Middle seats don’t have to be terrible

But they are. Nobody wants them, as Hugh brought to the blogosphere’s attention.

So why do they exist? Are they a relic of some sort of archaic system when they were necessary? Well, yes. But is that all they could be?

A friend of mine ran an experiment last year, just for fun. He put signs in the elevators at UofT’s biggest library, prompting people to talk. Then he rode the elevator a bunch. And people talked. They seemed to have a good time, too… at least they weren’t standing in uncomfortable silence, right?

Why haven’t airlines with middle seats turned them into something appealing? Windows have a view and an easy-to-nap “corner”; aisles are just plain easier to use and let you feel less guilty if you need to get up.

Middle seats could:

  • come with cards prompting discussion with (willing) neighbours
  • be given free travel-related sample products to share with one of the people sitting beside them
  • be a little bit wider than the other seats next to them, compensating for the squished-ness that might occur
  • have their own little on-board chatroom with other middle seaters on the plane, letting them whine about the arsehole sitting next to them — or brag that they’ve been randomly placed next to their favourite hockey player
  • come decked out with office supplies they might need to get some work done (branding it as “the business seat”, as opposed to the “nappers’ window” or the “escape artist aisle”) — thanks to @thetiniest for inspiring this one

And that’s just 5 or 6 minutes of highly-distracted brainstorming. I’m sure you can think of better. Let’s hear ‘em in the comments!

My point, though, is that if you’re offering up middle seats, either lose them or use them. Doing otherwise is hurting you in the long run.

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7 Responses to Middle seats don’t have to be terrible

  1. briantlinton says:

    I love this! Great thoughts and a very creative approach to the dilemma of the middle seat.

    I think airlines could benefit from “branding” the middle seat – changing our current views on it.

  2. David Barnes says:

    If you’re stuck with a middle seat, you get shown a gallery of all the people you could sit next to. You choose the best looking companion for the journey. This would have the dual effect of making the middle seat more attractive to most of us, but less attractive to the good looking.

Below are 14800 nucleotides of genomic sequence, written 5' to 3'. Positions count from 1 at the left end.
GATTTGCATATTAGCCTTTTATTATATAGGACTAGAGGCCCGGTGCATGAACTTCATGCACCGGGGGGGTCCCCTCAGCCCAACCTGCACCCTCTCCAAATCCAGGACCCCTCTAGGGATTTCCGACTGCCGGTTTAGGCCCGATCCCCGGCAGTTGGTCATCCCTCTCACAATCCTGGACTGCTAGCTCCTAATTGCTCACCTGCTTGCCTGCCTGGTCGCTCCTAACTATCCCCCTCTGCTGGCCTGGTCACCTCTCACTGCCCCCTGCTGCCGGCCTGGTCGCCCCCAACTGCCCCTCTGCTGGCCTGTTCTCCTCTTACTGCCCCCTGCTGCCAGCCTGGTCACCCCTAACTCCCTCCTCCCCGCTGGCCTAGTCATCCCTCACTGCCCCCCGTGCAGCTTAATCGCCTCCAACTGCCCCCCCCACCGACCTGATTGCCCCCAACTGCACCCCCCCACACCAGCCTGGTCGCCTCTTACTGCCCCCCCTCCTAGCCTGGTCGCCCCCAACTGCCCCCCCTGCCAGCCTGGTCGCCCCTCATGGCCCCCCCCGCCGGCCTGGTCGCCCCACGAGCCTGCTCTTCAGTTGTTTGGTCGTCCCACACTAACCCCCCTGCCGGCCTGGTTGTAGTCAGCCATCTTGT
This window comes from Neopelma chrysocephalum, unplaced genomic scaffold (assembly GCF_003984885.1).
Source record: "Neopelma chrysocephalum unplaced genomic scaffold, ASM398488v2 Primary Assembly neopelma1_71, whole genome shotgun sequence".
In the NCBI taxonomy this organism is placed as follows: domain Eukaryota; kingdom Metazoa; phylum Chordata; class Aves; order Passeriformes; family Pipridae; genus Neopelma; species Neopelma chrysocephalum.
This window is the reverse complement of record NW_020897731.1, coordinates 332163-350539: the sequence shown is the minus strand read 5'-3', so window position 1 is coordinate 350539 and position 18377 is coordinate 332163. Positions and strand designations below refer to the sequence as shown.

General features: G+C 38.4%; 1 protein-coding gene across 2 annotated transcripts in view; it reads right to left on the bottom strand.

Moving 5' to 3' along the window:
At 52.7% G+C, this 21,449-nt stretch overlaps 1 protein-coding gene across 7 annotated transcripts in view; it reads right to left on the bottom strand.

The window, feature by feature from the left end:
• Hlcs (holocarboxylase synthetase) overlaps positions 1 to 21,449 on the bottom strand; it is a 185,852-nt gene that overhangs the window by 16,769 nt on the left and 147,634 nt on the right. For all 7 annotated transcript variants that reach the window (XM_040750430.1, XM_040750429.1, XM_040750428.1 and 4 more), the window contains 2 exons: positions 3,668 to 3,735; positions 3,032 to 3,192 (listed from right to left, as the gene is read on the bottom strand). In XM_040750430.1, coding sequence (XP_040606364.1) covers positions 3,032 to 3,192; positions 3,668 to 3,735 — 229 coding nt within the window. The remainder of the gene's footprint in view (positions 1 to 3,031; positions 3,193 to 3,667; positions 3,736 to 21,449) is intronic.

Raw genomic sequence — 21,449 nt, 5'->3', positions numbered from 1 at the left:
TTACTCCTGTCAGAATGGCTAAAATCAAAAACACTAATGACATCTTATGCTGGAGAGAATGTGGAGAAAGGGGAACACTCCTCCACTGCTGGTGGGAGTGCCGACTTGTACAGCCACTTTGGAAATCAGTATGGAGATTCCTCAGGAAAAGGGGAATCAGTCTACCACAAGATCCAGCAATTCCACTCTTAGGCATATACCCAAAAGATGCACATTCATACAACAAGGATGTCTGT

3. David Barnes says:

    Even more obvious, middle seat people get a first class meal.

  4. Aidan says:

    David? Your ideas are awesome. Exactly what I was hoping to see!

    Looking forward to hearing more from you in the future.

    And Briant? My thoughts exactly. What sort of “branding” would you want to see?

  5. briantlinton says:

    Well the middle seats current ‘brand’ is it is negative. The brand can best be summarized as small, uncomfortable and awkward.

    Best case scenario is that it is rebranded to be the complete opposite. It would be interesting to see if an airline made their middle seats 2 inches wider (sortof like United Airlines Economy Plus which gives you 4 more inches of legroom – which makes a huge difference). If they make the seat wider and charge the same price as the other seats it might make people more inclined to choose the middle seat. And just imagine how much publicity an airline would get for doing this too.

  6. Aidan says:

    Totally agreed, Brian. Because of the current negative associations (or brand) people have for the middle seats, airlines should be innovating either a story or some benefits (or, better yet, both!) for the oft-maligned seat.

  7. David Linke says:

    The simplest thinking is the absolute best thing. Middle Seat = Wider Seat = Fewer Upset Customers = More Business! THIS IS SIMPLY GENIUS!

    I wonder how many hours, days, weeks and months airlines and aircraft manufacturers have spent trying to reduce the number of middle seats. When in fact it is a simple branding problem. Simply add a few extra inches of width and moved onto tackling the biggest issue the airline industry faces – Departing On Schedule!

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